Lutherans in Minnesota

Pastors postpone retirement dreams

As members of the baby-boom generation near the end of their work years

Just like members of their congregations, pastors in the baby-boom age category seem to be adjusting to the current economic situation by deferring retirement. That gives them time to analyze how their income from various sources will pay out in retirement. Some are opting to continue working but cutting back from full-time positions.

At the Evangelical Lutheran Church in America (ELCA) Board of Pensions, Catherine Malotky, Retirement Planning Manager, says the current annual rate of retirements is 100 less than in 2005. She observed that many won’t retire “cold turkey,” but will ease into retirement, for example, by working part time. Some will gravitate to visitation pastor or supply preacher roles. Others have gone into development work. Still others attending retirement planning seminars have demonstrated their concern for the future by indicating they might become “greeters” at Wal-Mart.

Rev. Catherine Malotky

Additional factors influencing retirement plans are longer life expectancies and generally better health. That means people need to manage their assets over a longer period of time. In that, pastors and church workers are no different than others in today’s society.

Malotky commented, “We can’t control the market, but we can control how long we work and how much we work.”

For many ELCA retirees, their retirement income decreased by nine percent for 2010. Though results have improved somewhat, 2011 will see a six percent decline. That is still painful. Malotky reminded, “Living below our means is always a good idea.”

Are pastors staying in the pulpit longer?

At one suburban church, the preaching pastor recently remarked that he had just opened his retirement account statement. He quipped, “I hope you like me because I’ll likely be preaching until I’m 105.”

Since defined contribution retirement plans have replaced defined benefit plans, most participants in plans such as the ELCA’s have shifted to more conservative investments as they approach their projected retirement dates. That, according to Malotky, has insulated participants somewhat from the equity (stock) market declines of the past several years. However, income-producing investments such as bonds have not been immune to the broader economic trends.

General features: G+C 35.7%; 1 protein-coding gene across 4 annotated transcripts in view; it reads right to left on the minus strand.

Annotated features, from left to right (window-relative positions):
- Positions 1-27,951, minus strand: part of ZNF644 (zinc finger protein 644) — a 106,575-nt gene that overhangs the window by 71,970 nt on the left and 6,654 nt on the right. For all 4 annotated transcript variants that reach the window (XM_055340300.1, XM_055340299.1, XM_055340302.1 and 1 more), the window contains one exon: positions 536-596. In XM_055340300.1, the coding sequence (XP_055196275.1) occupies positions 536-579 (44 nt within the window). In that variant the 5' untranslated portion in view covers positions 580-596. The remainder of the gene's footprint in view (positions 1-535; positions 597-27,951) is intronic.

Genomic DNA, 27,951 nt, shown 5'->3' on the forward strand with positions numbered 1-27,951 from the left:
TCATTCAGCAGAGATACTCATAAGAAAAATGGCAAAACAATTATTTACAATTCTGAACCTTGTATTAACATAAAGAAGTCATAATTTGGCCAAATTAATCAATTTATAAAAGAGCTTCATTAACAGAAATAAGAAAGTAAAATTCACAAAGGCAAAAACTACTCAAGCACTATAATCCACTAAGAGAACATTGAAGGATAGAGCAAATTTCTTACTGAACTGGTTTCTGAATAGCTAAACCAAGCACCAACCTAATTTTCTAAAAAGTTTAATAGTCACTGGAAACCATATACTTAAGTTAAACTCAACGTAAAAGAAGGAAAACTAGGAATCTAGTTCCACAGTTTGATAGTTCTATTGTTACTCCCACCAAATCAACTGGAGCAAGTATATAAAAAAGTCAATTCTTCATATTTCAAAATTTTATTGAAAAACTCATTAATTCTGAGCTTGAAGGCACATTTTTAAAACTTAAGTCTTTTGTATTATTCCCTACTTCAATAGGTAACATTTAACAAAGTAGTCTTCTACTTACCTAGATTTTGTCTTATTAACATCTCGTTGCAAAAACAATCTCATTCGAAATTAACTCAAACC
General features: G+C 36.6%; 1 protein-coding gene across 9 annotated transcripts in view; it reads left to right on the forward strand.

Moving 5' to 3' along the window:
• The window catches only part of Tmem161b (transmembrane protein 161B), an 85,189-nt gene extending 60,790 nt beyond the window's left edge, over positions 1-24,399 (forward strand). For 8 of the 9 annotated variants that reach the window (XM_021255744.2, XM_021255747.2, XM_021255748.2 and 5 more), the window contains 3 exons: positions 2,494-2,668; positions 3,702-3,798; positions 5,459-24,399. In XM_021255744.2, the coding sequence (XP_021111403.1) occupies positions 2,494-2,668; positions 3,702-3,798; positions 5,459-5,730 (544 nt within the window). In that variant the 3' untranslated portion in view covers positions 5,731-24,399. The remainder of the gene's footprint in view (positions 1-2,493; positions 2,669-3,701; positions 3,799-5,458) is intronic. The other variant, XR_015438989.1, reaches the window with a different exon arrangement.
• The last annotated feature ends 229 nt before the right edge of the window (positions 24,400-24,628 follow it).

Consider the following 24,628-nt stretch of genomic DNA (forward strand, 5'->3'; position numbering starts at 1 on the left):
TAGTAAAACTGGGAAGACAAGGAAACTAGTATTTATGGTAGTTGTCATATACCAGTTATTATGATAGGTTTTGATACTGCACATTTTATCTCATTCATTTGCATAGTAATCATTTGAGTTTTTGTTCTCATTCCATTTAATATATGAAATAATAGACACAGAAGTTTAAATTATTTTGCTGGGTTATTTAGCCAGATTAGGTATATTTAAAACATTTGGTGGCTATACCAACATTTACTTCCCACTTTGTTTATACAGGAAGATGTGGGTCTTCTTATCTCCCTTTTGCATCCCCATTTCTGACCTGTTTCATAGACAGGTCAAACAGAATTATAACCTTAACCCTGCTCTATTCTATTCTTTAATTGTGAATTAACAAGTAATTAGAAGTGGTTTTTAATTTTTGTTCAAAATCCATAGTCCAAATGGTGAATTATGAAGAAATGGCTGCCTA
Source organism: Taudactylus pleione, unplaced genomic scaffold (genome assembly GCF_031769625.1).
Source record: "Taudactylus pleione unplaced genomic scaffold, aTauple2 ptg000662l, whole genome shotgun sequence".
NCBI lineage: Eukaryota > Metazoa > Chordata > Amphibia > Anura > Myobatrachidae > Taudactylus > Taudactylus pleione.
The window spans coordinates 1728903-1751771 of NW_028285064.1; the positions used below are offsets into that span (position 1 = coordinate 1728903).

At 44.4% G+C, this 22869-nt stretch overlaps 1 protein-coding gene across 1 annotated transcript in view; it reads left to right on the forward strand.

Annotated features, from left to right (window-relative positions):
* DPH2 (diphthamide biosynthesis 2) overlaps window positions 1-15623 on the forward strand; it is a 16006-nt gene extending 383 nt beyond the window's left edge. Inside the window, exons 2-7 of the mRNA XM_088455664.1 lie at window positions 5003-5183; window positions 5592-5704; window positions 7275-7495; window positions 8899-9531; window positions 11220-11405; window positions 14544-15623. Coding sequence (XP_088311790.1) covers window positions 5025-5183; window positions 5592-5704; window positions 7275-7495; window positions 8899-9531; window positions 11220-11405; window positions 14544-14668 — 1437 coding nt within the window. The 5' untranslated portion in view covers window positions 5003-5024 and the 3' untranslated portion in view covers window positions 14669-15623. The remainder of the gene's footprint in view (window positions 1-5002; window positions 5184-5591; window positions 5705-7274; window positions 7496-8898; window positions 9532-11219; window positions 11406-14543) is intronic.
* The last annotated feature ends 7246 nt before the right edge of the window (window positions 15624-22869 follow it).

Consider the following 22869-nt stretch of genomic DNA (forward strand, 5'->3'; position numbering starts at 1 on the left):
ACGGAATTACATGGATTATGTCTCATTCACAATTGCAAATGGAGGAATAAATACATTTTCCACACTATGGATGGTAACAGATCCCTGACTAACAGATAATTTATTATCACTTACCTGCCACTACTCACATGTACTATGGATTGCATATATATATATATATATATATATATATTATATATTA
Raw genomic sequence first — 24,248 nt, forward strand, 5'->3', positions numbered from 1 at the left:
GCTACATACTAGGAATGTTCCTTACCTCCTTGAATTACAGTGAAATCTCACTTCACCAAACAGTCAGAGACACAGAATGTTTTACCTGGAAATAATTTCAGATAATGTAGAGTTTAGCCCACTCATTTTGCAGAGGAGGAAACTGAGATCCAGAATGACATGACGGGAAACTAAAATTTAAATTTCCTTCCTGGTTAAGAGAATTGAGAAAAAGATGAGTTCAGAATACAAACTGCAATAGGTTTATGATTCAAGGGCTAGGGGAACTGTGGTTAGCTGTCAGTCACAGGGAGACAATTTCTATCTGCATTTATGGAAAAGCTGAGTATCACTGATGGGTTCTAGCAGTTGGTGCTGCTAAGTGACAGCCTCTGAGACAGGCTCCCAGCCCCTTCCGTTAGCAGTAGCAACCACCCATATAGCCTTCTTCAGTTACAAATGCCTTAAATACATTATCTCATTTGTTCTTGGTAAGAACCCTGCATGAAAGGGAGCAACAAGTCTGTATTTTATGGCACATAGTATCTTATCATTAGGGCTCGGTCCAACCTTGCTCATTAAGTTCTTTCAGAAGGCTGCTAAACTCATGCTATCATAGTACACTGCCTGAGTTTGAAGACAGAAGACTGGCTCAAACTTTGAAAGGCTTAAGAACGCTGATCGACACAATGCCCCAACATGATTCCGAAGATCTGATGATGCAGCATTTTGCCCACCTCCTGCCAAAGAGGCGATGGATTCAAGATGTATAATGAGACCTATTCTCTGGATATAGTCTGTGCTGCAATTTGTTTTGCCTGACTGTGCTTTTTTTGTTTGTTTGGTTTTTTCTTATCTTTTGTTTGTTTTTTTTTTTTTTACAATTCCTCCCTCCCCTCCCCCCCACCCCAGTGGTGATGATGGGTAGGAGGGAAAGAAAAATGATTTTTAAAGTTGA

Kyle Molin, Group Partner with the Crossroads Group, Thrivent Financial for Lutherans, observed that he’s seeing “some concerns among pastors approaching retirement age that they might need some additional income for a comfortable retirement when the traditional church-related plan is experiencing reductions in payouts.” Molin observed that his experience in this area is somewhat limited since only a small percentage of Thrivent’s three million clients are pastors.

Bob Lee, former president of the Association of Free Lutheran Churches (AFLC), and now a faculty member at the Plymouth, Minnesota, Bible school operated by that group, says he’s noticed a “trend among pastors not to retire at 65, 66, or 67.” He says there is talk of organizing a “Jacob Tanner Society,” named for the Lutheran professor who taught at Waldorf College in Forest City, Iowa, into his 90s, after “retiring” from another Lutheran college. Legend has it that Tanner shingled the roof of his Minnesota vacation cabin in his 90s and drove to Texas alone when he was 100.

Peter Meier of the Minnesota South District of the Lutheran Church—Missouri Synod says he has noticed that pastors are “hanging on beyond normal retirement age to protect their retirement income.”

Where do retiring pastors go?

Most pastors who continue to work, but on a reduced schedule, choose to stay within the church or in church-related occupations.

The ELCA Board of Pensions provides pre-retirement seminars (offered periodically through synods) and financial coaches to work with members as they move into their 50s and beyond. The coaches help members identify the decisions they will need to make in order to be ready to retire:

* First, coaches ask members to tell a story about what they imagine their lives will be like in retirement. Then the members work through how much it might cost.

* Second, coaches help members identify what resources they have that will, or could, provide the income they will need to pay for that retirement life. A retirement savings account is not yet an income stream.

* Third, coaches help members think through what they can do between now and then to meet their goals. Decisions are always the member’s responsibility, but coaches help provide specifics.

Coaches help members keep the big picture in mind as they plan, thinking strategically based on their vision of retirement. It’s all connected, says Malotky. The full process can happen across a series of appointments, over time, though sometimes members want a deeper dive into one or two issues. Again, the idea is to think strategically.

Members with accounts in the ELCA Retirement Plan are welcome to call with questions. Coaches work by appointment. Malotky can be contacted by calling 612/752-4453 or via e-mail at cmalotky@elcabop.org.

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